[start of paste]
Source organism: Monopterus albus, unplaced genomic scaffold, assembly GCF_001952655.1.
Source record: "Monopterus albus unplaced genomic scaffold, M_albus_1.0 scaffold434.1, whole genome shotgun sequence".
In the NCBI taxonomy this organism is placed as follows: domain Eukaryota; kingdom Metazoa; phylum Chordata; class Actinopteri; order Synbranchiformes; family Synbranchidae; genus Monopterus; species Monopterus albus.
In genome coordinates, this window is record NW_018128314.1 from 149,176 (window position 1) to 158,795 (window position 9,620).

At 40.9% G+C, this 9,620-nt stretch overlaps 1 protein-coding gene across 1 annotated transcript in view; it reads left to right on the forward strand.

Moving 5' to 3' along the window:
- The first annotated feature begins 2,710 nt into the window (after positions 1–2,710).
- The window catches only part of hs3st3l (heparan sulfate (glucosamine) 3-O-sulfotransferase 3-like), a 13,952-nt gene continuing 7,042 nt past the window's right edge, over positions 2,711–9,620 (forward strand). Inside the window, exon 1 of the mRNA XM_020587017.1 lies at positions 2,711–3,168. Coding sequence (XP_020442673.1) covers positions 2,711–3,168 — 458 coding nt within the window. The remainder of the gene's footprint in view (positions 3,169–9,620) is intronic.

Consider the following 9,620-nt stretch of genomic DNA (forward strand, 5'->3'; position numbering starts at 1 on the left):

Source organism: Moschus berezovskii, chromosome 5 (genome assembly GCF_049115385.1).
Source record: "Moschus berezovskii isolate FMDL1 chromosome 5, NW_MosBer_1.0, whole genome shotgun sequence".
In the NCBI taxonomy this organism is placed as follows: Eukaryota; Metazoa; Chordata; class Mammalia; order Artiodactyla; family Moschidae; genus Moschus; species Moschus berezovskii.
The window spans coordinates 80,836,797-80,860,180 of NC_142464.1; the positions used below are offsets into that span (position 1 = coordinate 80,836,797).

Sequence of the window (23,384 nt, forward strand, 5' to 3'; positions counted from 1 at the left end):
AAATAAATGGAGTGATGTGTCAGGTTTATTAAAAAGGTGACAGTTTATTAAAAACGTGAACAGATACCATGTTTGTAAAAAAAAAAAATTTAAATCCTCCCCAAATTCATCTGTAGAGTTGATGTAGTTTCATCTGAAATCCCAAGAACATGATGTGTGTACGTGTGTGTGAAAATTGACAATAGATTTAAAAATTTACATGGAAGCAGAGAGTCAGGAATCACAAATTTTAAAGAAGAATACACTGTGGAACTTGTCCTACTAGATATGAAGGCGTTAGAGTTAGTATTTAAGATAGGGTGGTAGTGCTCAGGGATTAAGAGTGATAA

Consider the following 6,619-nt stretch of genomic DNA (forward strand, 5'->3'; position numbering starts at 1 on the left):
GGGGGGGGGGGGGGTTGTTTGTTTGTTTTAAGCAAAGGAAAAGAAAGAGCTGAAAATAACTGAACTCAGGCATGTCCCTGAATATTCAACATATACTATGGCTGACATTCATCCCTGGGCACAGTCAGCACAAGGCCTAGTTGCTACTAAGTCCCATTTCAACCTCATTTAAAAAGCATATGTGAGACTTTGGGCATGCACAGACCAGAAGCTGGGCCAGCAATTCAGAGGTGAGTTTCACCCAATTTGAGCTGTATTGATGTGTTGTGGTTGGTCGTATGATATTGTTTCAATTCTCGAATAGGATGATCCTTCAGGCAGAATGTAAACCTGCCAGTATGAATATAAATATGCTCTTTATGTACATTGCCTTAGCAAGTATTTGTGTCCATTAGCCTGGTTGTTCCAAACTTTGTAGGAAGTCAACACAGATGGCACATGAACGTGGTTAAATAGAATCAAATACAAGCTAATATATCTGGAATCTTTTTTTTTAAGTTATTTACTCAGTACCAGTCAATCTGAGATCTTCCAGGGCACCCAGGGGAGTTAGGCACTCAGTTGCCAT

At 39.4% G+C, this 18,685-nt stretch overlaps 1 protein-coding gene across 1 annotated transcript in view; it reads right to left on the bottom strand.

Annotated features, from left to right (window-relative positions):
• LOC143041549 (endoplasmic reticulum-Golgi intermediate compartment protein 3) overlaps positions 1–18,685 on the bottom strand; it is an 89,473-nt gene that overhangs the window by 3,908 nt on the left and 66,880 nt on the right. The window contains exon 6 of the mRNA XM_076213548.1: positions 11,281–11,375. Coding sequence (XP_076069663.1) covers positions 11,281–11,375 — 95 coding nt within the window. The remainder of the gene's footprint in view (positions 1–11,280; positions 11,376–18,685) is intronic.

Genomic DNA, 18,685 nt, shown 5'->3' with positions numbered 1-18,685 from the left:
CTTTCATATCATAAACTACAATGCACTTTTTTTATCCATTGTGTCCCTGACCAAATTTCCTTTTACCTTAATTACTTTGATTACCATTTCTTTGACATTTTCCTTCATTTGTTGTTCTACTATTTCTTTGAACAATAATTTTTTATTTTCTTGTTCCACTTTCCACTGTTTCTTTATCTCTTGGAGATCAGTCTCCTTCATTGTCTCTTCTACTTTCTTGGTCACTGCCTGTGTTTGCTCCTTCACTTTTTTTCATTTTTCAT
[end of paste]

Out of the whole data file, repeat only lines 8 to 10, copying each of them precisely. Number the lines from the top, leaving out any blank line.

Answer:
- The window catches only part of hs3st3l (heparan sulfate (glucosamine) 3-O-sulfotransferase 3-like), a 13,952-nt gene continuing 7,042 nt past the window's right edge, over positions 2,711–9,620 (forward strand). Inside the window, exon 1 of the mRNA XM_020587017.1 lies at positions 2,711–3,168. Coding sequence (XP_020442673.1) covers positions 2,711–3,168 — 458 coding nt within the window. The remainder of the gene's footprint in view (positions 3,169–9,620) is intronic.

Consider the following 9,620-nt stretch of genomic DNA (forward strand, 5'->3'; position numbering starts at 1 on the left):

Source organism: Moschus berezovskii, chromosome 5 (genome assembly GCF_049115385.1).